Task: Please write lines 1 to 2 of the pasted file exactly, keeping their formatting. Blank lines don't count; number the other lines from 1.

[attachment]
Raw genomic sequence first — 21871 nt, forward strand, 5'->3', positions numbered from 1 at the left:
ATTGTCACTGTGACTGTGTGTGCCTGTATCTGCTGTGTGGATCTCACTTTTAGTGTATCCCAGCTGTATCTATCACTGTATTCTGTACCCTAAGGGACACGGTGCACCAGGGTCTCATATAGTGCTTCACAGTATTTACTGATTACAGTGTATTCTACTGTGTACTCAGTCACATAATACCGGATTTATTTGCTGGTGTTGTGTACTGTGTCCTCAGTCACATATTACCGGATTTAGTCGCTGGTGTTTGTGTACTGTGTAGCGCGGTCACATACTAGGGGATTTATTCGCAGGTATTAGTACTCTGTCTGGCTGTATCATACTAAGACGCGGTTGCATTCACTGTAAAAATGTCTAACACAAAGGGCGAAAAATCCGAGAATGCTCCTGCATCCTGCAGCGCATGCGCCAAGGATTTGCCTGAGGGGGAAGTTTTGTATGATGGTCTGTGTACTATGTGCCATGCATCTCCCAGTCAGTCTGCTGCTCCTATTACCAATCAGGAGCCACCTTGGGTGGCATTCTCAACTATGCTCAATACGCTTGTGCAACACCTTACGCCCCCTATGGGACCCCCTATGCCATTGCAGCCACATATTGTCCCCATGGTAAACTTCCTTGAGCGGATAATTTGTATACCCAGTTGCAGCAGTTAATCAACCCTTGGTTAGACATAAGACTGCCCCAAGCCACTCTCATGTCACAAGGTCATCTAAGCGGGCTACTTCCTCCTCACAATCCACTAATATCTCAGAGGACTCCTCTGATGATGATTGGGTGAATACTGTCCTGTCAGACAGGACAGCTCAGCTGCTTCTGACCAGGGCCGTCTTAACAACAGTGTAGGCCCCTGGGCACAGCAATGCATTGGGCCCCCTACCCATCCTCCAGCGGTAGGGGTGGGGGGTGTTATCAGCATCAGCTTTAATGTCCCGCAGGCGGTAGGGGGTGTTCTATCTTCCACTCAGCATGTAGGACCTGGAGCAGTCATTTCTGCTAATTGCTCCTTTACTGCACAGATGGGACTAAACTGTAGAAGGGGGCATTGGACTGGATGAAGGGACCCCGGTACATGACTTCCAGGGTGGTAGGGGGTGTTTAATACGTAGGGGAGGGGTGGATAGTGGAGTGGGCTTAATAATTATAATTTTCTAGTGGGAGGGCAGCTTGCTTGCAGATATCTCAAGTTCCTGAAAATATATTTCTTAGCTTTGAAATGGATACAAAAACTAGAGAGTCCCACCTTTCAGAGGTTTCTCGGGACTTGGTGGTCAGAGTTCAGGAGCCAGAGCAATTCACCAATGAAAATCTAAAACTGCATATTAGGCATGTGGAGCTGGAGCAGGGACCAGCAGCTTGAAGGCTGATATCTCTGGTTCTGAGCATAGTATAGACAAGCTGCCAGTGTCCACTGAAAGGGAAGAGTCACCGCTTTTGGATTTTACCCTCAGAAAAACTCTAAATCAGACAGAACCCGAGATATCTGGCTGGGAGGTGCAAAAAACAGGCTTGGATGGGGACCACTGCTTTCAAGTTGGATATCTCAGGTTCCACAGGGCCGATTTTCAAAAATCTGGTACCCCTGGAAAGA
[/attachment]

Raw genomic sequence first — 21871 nt, forward strand, 5'->3', positions numbered from 1 at the left:
ATTGTCACTGTGACTGTGTGTGCCTGTATCTGCTGTGTGGATCTCACTTTTAGTGTATCCCAGCTGTATCTATCACTGTATTCTGTACCCTAAGGGACACGGTGCACCAGGGTCTCATATAGTGCTTCACAGTATTTACTGATTACAGTGTATTCTACTGTGTACTCAGTCACATAATACCGGATTTATTTGCTGGTGTTGTGTACTGTGTCCTCAGTCACATATTACCGGATTTAGTCGCTGGTGTTTGTGTACTGTGTAGCGCGGTCACATACTAGGGGATTTATTCGCAGGTATTAGTACTCTGTCTGGCTGTATCATACTAAGACGCGGTTGCATTCACTGTAAAAATGTCTAACACAAAGGGCGAAAAATCCGAGAATGCTCCTGCATCCTGCAGCGCATGCGCCAAGGATTTGCCTGAGGGGGAAGTTTTGTATGATGGTCTGTGTACTATGTGCCATGCATCTCCCAGTCAGTCTGCTGCTCCTATTACCAATCAGGAGCCACCTTGGGTGGCATTCTCAACTATGCTCAATACGCTTGTGCAACACCTTACGCCCCCTATGGGACCCCCTATGCCATTGCAGCCACATATTGTCCCCATGGTAAACTTCCTTGAGCGGATAATTTGTATACCCAGTTGCAGCAGTTAATCAACCCTTGGTTAGACATAAGACTGCCCCAAGCCACTCTCATGTCACAAGGTCATCTAAGCGGGCTACTTCCTCCTCACAATCCACTAATATCTCAGAGGACTCCTCTGATGATGATTGGGTGAATACTGTCCTGTCAGACAGGACAGCTCAGCTGCTTCTGACCAGGGCCGTCTTAACAACAGTGTAGGCCCCTGGGCACAGCAATGCATTGGGCCCCCTACCCATCCTCCAGCGGTAGGGGTGGGGGGTGTTATCAGCATCAGCTTTAATGTCCCGCAGGCGGTAGGGGGTGTTCTATCTTCCACTCAGCATGTAGGACCTGGAGCAGTCATTTCTGCTAATTGCTCCTTTACTGCACAGATGGGACTAAACTGTAGAAGGGGGCATTGGACTGGATGAAGGGACCCCGGTACATGACTTCCAGGGTGGTAGGGGGTGTTTAATACGTAGGGGAGGGGTGGATAGTGGAGTGGGCTTAATAATTATAATTTTCTAGTGGGAGGGCAGCTTGCTTGCAGATATCTCAAGTTCCTGAAAATATATTTCTTAGCTTTGAAATGGATACAAAAACTAGAGAGTCCCACCTTTCAGAGGTTTCTCGGGACTTGGTGGTCAGAGTTCAGGAGCCAGAGCAATTCACCAATGAAAATCTAAAACTGCATATTAGGCATGTGGAGCTGGAGCAGGGACCAGCAGCTTGAAGGCTGATATCTCTGGTTCTGAGCATAGTATAGACAAGCTGCCAGTGTCCACTGAAAGGGAAGAGTCACCGCTTTTGGATTTTACCCTCAGAAAAACTCTAAATCAGACAGAACCCGAGATATCTGGCTGGGAGGTGCAAAAAACAGGCTTGGATGGGGACCACTGCTTTCAAGTTGGATATCTCAGGTTCCACAGGGCCGATTTTCAAAAATCTGGTACCCCTGGAAAGA